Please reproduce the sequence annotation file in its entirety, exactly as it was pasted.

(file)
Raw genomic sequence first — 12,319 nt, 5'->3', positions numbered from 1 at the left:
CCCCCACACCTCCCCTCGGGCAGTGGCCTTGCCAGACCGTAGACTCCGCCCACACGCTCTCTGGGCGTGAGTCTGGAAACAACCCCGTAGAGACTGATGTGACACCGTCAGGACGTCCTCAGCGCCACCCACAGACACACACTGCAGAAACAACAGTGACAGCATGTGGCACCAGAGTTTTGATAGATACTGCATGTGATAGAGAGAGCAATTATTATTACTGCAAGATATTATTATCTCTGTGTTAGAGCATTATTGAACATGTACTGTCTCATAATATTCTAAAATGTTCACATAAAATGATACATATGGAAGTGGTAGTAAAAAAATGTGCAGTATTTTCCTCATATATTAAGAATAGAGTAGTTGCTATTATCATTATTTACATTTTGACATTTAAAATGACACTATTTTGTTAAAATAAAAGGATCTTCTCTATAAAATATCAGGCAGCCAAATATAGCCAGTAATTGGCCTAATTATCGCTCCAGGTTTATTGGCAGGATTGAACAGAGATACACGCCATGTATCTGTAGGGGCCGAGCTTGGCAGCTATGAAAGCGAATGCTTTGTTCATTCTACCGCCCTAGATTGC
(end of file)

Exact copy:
Raw genomic sequence first — 12,319 nt, 5'->3', positions numbered from 1 at the left:
CCCCCACACCTCCCCTCGGGCAGTGGCCTTGCCAGACCGTAGACTCCGCCCACACGCTCTCTGGGCGTGAGTCTGGAAACAACCCCGTAGAGACTGATGTGACACCGTCAGGACGTCCTCAGCGCCACCCACAGACACACACTGCAGAAACAACAGTGACAGCATGTGGCACCAGAGTTTTGATAGATACTGCATGTGATAGAGAGAGCAATTATTATTACTGCAAGATATTATTATCTCTGTGTTAGAGCATTATTGAACATGTACTGTCTCATAATATTCTAAAATGTTCACATAAAATGATACATATGGAAGTGGTAGTAAAAAAATGTGCAGTATTTTCCTCATATATTAAGAATAGAGTAGTTGCTATTATCATTATTTACATTTTGACATTTAAAATGACACTATTTTGTTAAAATAAAAGGATCTTCTCTATAAAATATCAGGCAGCCAAATATAGCCAGTAATTGGCCTAATTATCGCTCCAGGTTTATTGGCAGGATTGAACAGAGATACACGCCATGTATCTGTAGGGGCCGAGCTTGGCAGCTATGAAAGCGAATGCTTTGTTCATTCTACCGCCCTAGATTGC